CADU reports that there are many health problems associated with DU exposure. They state that it is radioactive and toxic and has been proven in lab tests to cause DNA mutations, damage to human cells, and other carcinogenic effects. Increases in cancer rates and birth defects have consistently been reported followed by DU use according to CADU. They also claim that “many veterans remain convinced DU is responsible for health problems they have experienced since combat.”
In animal studies, as reported on the CADU website, DU suggests it causes all kinds of cancers and birth defects in pregnant women. In one study involving rats it appered that DU built up in the blood stream and in the kidneys, bone, muscles, liver, spleen, and brain. In a 2008 study by the US Institute of Medicine possible links to DU exposure appeared related to causing lung cancer, kidney and testes cancers, along with lung disease, nervous system disorders, and reproductive and developmental problems.
The CADU notes that what is missing are large scale studies involving DU and health and environmental effects of exposure. They note that none of the studies done thus far on the effects of DU on soldiers have been large enough to make correlations. Further, no large scale studies have been done on civilian populations either. Iraq presently has the largest volume of DU that has been fired in bullets and missiles due to the war there. The CADU notes that it is the US and UK that are largely responsible for this lack of large scale studies yet these same two governments use “scientific uncertainties to maintain that it is safe, and that concerns about it are misplaced.”
Some people hold the belief that DU is used in the “bunker buster bombs” like the US used in Afghanistan. If that is true then there are far larger amounts of DU than previously believed in the Afghanistan-Iraq area. This according to the CADU website as well and they note also that there is “no hard evidence to suggest that DU has been used in such weapons” although patents for bunker busting bombs on record to use dense metals which is what DU is. DU weapons are effective against steel amor but not really against concrete and soil which is what the bunkers in Afghanistan were allegedly made of.
Unlike nuclear weapons, the CADU site points out under FAQs, uranium weapons rely on high velocity impact to damage their targets. Their kinetic energy (mass and speed) is the basis behind their ability to punch through armor. DU weapons are often referred to as “kinetic energy penetrators.” Uranium weapons burn when the impact their target. That leaves behind fine particles that are chemically toxic and radioactive. The CADU website notes that “Depleted uranium oxide aerosols are unlike anything created by nature and for this reason we are still learning about their effects on health and the environment.” In contrast, nuclear weapons rely on nuclear fission or fusion for their energy to destroy targets.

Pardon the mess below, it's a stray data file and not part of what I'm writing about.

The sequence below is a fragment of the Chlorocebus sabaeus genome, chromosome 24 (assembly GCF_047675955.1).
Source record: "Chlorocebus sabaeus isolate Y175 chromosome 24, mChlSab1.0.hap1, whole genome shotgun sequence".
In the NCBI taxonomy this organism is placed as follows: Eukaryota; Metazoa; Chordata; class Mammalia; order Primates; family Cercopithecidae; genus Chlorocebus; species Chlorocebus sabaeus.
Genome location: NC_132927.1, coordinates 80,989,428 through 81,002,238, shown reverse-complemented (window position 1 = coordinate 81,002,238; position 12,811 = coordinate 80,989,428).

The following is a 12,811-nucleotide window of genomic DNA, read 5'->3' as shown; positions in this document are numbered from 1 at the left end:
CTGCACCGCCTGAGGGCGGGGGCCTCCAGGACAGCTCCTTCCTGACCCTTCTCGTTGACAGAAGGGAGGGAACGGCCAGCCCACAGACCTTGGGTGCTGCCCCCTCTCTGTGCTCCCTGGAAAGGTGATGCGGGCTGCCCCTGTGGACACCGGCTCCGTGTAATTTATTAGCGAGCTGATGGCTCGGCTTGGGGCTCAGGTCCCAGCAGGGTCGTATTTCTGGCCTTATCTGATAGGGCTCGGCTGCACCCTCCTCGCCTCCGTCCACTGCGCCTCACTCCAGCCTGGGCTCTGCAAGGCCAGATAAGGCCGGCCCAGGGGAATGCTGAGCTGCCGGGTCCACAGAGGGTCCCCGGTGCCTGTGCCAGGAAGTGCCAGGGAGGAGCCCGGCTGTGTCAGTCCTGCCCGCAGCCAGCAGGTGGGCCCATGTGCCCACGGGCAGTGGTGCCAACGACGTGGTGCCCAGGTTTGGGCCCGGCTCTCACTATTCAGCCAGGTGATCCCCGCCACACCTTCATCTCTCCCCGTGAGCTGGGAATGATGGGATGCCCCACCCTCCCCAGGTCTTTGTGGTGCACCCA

The CADU website also notes that we don’t understand the full impact of particles of DU oxide on the human body due to the gross lack of large scale and long term studies. However, they note that there is “mounting scientific evidence from both animal and in vitro studies that suggest deleterious effects on human health from inhaled DU particles.” In addition, the CADU states,
“Animal and cellular studies have shown clear evidence of the carcinogenic (transforming healthy cells into cancerous ones), neurotoxic and immuno-toxic effects of DU (the immune system defends the body from Infections and even some types of cancerous cells); as well as its ability to damage the reproductive system and fetus (which may cause birth defects). Some data also suggests that uranium can directly damage the DNA and enzyme proteins in living cells. Many scientific and medical papers on the chemical and radiological toxicities of uranium have been published.”
Also contained in the FAQs section on the CADU website is a question asking if DU causes Gulf War Syndrome. Gulf War veterans have suffered from any diseases including diseases of the circulatory system of blood, urinary problems, neuro-muscular problems, and reproductive system diseases. Further, they also appear to have higher rates of some types of cancers and congenital disorders of the next generation. The CADU states, “They cannot be simply attributed to psychological stress.” Using DU weapons is counter to the basic rules and principles as written and as are customary in international human law. This is pointed out by CADU as well in their FAQs section of their website.
The American Gulf War Veterans Association also has a lot of information on their website about DU and its effects on soldiers. When you go to their website you can’t miss the vet standing in front of a billboard reading “DEPLETED URANIUM KILLS OUR TROOPS.” This site has a lot of indepth information about DU on it including some internal US Defense Department briefing documents in pdf. First on the list is a document by Colonel J. Edgar Wakayama OSD/DOT&E/CS. Part of this document states that the alpha particle taken in the body in large doses is “hazardous producing” and that DU causes cell damage and cancer and that “lung cancer is well documented.” Further, it states that the beta particles in DU are hazardous to the skin and eye lens. That document also states the the gamma radiation from DU munitions “penetrates through the body.” This same document also states the DU is “chemically toxic and that the “target organ” in the human body is usually the kidneys and bone. The document then gives a list of ammunition containing DU used by the military. Further, this documents states that during the Gulf War a number of allied soldiers “internalized DU fragments as a result of several friendly fire incidents.” It cites the 3 major routes of human exposure to DU as wounding by shrapnel, inhalation, and ingestion of soil or contaminated water and food.” During the Gulf War there were about 340 tons of DU weapons fired. During the Balkans conflict in 1990 there were about 11 tons of DU weapons fired. It is estimated, according to this same report, that 70-80% of all DU munitions remain buried in the soil. Regarding environmental concerns the documents sites concerns over DU seeping into local water supplies over years and the eating of contaminated foods by animals and also DU in plants. This documents recommends monitoring of cancers among soldiers who survived friendly fire incidents and soldiers who work for long periods in heavily contaminated vehicles. It recommends such monitoring via uranium testing, kidney function testing, and neurological evaluations. It also recommends long term annual water and milk testing in DU impacted areas.